Conclusion: Get a Life, Diaspora Politicians
Warren G. Buffett, the greatest securities and equity investor in the world, said, “We are just the opposite of those who hurry to sell and book profits when companies perform well, but who tenaciously hang on to businesses that disappoint.” Buffett’s statement by analogy would criticize the mind set of Ethiopian “opposition” politicians. In simple form, what Buffett is stating is that one maintains a winning position and get rid of losing stocks. In other words it is not wise to liquidate a winning group in favor of dysfunctional losers or stocks with no record of success.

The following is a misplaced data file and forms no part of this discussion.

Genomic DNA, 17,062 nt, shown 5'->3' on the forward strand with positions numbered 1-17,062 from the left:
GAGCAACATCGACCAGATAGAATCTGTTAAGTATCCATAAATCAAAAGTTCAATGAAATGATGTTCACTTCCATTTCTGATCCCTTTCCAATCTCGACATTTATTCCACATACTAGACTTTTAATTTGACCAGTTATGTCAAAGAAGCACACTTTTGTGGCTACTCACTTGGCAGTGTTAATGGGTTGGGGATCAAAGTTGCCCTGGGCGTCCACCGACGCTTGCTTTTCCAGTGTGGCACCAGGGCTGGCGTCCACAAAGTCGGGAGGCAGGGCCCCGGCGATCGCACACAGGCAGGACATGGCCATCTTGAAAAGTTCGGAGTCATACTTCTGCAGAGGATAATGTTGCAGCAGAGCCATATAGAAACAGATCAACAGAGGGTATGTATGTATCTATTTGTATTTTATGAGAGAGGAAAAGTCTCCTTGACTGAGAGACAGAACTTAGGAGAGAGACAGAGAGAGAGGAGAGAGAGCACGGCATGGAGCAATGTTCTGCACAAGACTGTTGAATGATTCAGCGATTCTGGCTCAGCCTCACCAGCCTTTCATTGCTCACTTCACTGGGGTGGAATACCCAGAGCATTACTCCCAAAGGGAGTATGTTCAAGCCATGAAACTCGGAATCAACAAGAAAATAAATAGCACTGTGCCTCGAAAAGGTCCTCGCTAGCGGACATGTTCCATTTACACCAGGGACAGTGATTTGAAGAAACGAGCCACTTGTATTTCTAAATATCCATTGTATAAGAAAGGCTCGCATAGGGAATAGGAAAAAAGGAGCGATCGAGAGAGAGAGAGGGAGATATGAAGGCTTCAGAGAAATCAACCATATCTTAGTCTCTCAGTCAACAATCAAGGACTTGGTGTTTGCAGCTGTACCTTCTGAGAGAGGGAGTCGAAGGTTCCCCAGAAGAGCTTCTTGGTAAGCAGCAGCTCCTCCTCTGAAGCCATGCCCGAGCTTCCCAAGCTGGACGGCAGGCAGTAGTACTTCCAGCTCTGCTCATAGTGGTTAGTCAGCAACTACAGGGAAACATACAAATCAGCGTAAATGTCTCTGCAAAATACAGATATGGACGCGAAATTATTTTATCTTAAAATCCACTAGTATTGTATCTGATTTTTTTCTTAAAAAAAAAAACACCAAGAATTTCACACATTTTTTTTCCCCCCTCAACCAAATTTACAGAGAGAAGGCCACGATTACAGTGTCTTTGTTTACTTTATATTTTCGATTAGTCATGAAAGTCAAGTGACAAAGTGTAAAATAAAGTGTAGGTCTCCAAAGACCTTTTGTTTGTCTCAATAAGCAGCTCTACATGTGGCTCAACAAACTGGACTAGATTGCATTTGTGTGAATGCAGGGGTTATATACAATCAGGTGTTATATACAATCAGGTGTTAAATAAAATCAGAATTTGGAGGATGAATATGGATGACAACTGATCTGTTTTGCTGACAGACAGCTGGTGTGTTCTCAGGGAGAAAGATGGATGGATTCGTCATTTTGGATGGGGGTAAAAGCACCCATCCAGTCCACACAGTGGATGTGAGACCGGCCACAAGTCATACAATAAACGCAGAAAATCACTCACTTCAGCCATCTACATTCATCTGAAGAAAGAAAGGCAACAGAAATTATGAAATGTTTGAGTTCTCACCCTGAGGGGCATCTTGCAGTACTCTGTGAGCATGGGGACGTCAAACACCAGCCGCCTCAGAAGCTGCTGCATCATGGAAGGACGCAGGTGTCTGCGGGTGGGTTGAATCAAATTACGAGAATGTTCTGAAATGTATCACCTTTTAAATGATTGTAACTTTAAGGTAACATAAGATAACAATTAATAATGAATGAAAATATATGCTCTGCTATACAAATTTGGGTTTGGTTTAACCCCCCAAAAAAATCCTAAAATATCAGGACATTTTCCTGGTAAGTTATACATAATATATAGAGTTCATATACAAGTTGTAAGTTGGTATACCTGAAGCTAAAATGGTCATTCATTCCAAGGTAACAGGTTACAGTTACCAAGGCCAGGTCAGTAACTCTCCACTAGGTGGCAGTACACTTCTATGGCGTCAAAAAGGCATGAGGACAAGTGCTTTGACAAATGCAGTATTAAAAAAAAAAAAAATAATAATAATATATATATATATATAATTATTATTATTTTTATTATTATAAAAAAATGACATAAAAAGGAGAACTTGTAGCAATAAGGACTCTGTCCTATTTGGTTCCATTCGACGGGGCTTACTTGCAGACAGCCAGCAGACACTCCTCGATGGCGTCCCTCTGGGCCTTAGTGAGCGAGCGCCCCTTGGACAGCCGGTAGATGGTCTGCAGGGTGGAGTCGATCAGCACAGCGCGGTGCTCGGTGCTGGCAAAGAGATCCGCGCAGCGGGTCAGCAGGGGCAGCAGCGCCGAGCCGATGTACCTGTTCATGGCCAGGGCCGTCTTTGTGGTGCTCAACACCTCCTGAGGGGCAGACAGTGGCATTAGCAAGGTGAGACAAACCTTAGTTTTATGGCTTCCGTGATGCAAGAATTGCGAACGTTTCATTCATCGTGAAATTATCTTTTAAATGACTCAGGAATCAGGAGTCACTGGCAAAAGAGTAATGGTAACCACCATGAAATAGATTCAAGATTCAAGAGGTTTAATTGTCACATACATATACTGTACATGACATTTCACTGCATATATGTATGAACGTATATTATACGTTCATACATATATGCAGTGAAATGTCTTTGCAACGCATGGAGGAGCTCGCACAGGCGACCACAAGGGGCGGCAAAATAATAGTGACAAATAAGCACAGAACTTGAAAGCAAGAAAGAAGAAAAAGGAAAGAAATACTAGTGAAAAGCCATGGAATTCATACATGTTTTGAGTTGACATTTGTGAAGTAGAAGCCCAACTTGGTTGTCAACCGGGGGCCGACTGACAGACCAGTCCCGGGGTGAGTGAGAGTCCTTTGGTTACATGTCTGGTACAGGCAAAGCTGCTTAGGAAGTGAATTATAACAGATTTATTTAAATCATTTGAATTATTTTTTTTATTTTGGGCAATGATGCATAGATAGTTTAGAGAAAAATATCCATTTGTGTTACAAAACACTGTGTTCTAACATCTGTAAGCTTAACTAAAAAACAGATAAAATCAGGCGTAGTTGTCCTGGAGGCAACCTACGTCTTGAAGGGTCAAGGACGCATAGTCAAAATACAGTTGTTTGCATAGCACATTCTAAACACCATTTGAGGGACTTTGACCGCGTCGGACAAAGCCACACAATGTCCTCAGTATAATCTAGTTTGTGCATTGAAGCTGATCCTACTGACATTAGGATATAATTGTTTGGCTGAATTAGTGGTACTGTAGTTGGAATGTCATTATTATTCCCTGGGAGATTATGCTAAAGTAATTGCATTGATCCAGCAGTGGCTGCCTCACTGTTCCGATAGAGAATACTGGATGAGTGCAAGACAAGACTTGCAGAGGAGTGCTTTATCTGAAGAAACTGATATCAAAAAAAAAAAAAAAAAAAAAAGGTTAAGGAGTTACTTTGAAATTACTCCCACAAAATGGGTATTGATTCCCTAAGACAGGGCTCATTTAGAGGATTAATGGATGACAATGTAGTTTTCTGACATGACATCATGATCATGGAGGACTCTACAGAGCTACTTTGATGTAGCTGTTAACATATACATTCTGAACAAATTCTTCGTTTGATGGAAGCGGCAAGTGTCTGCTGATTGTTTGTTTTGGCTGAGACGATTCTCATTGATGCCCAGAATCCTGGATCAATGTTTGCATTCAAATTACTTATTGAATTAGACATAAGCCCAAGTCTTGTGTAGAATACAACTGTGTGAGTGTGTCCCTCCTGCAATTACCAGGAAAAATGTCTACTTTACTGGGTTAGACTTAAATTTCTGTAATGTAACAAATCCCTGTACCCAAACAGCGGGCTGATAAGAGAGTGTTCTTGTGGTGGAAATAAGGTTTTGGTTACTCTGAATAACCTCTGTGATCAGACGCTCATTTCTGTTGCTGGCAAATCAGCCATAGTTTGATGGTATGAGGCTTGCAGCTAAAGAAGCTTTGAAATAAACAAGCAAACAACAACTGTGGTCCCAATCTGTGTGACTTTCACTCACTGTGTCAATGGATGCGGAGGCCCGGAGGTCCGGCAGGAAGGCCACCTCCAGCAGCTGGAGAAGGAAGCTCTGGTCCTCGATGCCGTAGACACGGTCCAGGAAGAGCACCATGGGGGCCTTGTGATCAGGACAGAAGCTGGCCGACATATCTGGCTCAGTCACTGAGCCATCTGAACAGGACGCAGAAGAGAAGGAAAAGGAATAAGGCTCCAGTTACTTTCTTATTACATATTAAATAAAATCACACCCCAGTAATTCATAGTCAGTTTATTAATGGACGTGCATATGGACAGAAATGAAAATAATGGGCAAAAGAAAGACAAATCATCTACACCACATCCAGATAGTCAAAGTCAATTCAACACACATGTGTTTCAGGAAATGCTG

The tragic fact is that the vociferous often vicious Diaspora opposition members (the ones blogging and chatting) do not represent the majority of Ethiopian immigrants. Those Diaspora members that are belligerent and insulting of anyone with point of views different than their narrow and chauvinistic views are living in serious mental freeze having based their dissident narration on mistaken or delusional presumptions of historical events The reality on the ground was totally contradictory of such narratives of the political and economic condition prior to the rule of the EPRDF. They often forget that all of the resistance/liberation movements, some of whom in power now, were instituted to challenge autocratic and authoritarian regimes.